Involuntary conversion: According to the Supreme Court (Helverling v. William Flaccus Oak Leather), the receipt of insurance proceeds upon the destruction of a home does not constitute a “sale or exchange” of the home, which is obviously necessary before the Section 121 exclusion can be used. Fortunately, Section 121(d)(5) steps in, and provides that the destruction of a home IS treated as a sale or exchange for these purposes.
Other Relevant Provisions
As you’re probably aware, a taxpayer can “exchange” real property for other real property of a like kind and defer (which is different, and less advantageous, than exclude) any gain inherent in the relinquished property as long as both the relinquished and replacement property were 1) held for investment, or 2) used in a trade or business and a host of other procedural requirements are met. In Revenue Ruling 2015-14, we’re told that Sections 121 and 1031 can apply to the same transaction.
With that, we’re ready. Let’s take this piece-by-piece, shall we?
#1: The sale of the house in 2018
In 2018, a house with a basis of $280,000 was destroyed by fire. You received $650,000 in insurance that you did not use to rebuild the house; rather, you pocketed the cash. As a result, under Section 121(d)(5), you’ve got a sale or exchange of the house for $650,000, resulting in gain of $370,000.
You and your spouse had owned and used the house as a principal residence for all of 2014, 2015, and 2016, so you satisfy the two-of-five year requirement as of the date of sale at the end of 2018. Thus, you’re entitled to a maximum exclusion of $500,000. But….you rented the house in 2017 and 2018. This is NOT a period of nonqualified use, because it came AFTER the period the house was used as a principal residence. As a result, there is no required allocation to this period, and the exclusion is not reduced. This doesn’t change the fact, however, that you claimed $20,000 of depreciation expense while the house was rented in 2017 and 2018, and this depreciation can never be excluded under Section 121.
As a result, you can exclude $350,000 of the $370,000 of gain under Section 121. The $20,000 attributable to prior depreciation must be recognized and realized.
#2: The disposition of the land
When allowing for the Section 121 exclusion to be applied separately against the sale of vacant land, the regulations contemplate the sale of land that is separate from the land the residence was situated on. In this PLR, however, because the “sale” of the home was in the form of insurance reimbursements, the subsequent disposition of the land represents the sale of ALL the land, including the land on which the home was built. Nevertheless, the IRS concluded in the PLR that it is “reasonable to apply those same requirements (for exclusion) to a sale of vacant land on which the dwelling unit was actually located.” Thus, because you owned and used the land as part of your principal residence for two of the five years preceding the land sale in 2019, (2015 and 2016), the gain from the sale of the land can be excluded under Section 121.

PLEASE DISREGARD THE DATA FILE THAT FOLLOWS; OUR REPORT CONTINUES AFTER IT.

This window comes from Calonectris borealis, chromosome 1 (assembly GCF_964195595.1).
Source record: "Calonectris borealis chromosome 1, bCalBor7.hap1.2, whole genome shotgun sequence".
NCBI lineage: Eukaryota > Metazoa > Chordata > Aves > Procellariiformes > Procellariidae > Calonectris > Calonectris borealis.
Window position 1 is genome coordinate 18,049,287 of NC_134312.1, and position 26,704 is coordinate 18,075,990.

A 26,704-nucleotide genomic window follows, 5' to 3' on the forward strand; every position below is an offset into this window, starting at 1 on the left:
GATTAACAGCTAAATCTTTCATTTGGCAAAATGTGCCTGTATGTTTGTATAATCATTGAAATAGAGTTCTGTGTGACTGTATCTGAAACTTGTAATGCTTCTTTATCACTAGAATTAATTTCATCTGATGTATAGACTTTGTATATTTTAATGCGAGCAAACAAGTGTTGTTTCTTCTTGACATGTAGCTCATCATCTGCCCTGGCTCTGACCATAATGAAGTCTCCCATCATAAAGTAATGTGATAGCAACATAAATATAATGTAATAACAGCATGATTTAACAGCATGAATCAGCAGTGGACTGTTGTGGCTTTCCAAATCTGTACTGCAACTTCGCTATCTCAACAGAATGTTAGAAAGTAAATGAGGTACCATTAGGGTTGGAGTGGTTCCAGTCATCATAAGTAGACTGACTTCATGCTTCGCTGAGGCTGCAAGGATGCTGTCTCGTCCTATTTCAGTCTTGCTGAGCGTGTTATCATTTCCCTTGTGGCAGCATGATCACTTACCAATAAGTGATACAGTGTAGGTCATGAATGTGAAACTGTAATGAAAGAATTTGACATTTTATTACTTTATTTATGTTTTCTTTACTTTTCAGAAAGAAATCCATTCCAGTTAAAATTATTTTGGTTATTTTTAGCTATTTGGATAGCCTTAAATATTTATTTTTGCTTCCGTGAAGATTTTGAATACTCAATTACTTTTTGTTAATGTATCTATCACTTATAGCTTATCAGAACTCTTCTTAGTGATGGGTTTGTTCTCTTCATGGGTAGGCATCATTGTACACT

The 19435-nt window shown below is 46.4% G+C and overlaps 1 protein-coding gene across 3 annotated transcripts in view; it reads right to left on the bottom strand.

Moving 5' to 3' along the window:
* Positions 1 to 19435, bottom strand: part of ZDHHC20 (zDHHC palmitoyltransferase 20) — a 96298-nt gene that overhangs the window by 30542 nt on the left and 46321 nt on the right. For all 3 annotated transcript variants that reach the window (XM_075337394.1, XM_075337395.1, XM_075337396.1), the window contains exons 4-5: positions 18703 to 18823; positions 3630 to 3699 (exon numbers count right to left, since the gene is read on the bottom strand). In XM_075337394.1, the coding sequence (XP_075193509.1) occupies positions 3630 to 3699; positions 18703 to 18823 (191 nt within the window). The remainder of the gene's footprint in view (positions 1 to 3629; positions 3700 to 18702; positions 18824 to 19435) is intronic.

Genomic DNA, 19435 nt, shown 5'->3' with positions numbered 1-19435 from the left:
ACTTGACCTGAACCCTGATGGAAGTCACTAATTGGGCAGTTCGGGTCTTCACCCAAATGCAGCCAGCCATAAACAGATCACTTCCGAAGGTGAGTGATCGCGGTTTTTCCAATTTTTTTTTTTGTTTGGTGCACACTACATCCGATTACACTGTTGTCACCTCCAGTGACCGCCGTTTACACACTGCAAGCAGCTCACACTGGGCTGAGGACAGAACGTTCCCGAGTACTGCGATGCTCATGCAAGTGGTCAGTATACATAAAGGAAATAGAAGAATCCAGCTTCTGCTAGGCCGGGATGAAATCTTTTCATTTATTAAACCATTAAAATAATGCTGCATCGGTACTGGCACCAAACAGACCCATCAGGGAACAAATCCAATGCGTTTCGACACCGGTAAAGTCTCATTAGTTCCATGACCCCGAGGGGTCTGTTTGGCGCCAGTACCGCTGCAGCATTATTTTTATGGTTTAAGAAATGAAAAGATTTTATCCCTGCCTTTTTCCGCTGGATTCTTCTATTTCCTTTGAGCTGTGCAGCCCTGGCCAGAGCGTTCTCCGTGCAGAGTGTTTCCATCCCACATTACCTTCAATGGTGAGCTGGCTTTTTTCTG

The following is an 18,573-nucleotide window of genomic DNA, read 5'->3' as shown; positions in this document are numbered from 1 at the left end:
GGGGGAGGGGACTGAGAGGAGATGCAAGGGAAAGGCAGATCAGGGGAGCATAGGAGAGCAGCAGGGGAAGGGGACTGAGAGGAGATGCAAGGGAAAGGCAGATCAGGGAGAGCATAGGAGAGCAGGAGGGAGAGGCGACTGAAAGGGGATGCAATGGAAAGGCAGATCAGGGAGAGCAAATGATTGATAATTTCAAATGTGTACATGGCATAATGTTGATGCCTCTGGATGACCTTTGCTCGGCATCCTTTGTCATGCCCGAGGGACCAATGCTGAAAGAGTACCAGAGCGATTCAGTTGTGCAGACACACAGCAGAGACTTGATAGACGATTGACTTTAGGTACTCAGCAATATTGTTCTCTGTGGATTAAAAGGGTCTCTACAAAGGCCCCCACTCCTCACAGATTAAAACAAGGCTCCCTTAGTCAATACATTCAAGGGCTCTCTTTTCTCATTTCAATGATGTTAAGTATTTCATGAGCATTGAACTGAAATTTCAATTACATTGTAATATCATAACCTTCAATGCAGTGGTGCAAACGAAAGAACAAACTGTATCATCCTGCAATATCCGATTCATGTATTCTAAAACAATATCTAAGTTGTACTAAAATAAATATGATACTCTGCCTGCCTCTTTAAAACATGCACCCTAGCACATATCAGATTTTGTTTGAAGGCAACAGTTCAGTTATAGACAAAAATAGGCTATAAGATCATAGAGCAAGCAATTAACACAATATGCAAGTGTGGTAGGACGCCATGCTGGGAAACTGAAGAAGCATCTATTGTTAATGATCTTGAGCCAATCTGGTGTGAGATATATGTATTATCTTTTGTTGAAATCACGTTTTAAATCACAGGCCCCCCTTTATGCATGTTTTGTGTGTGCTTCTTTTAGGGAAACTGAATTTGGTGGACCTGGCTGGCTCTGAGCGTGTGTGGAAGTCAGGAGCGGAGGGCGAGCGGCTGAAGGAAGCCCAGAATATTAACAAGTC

But….remember, the land wasn’t sold; rather, it was exchanged for other land held for investment. Thus, the gain could either be excluded under Section 121 or deferred under Section 1031, because in the latter case, both the relinquished land and replacement land were held for investment. Which would you prefer? The answer, obviously, is Section 121, because an exclusion is forever; to the contrary, a Section 1031 exchange results in a mere deferral, with the gain subsequently recognized when the replacement property is disposed of.
There is a limit to the amount you can exclude under Section 121 upon the sale of the land, however. The maximum limit was $500,000, and you previously excluded $350,000 of gain upon the sale of the house. That leaves $150,000 of exclusion on a gain of $200,000 ($300,000 value less $100,000 basis), meaning only $150,000 of the $200,000 gain may be excluded under Section 121.
So the remaining $50,000 of gain is taxable, right? Don’t forget…the land was exchanged for other land. And because the land was held for investment at the time of the fire (a rental property), and according to the facts of the PLR, the land received in the exchange is also held for rental, the remaining $50,000 of gain can be deferred under Section 1031. Presumably, your basis in the replacement land would be $250,000; your $100,000 basis in the relinquished land plus the $150,000 of gain that was excluded under Section 121.
Admit it…the questions posed in PLR 201944066 would have made for a good exam question. Unfortunately, it came too late to make the deadline, so I’ll have to stick with the deductibility of a vasectomy, the implications of gifting loss property, and the many, many factors that make your friend’s multi-level marketing business a hobby rather than a trade or business. But there’s always next year.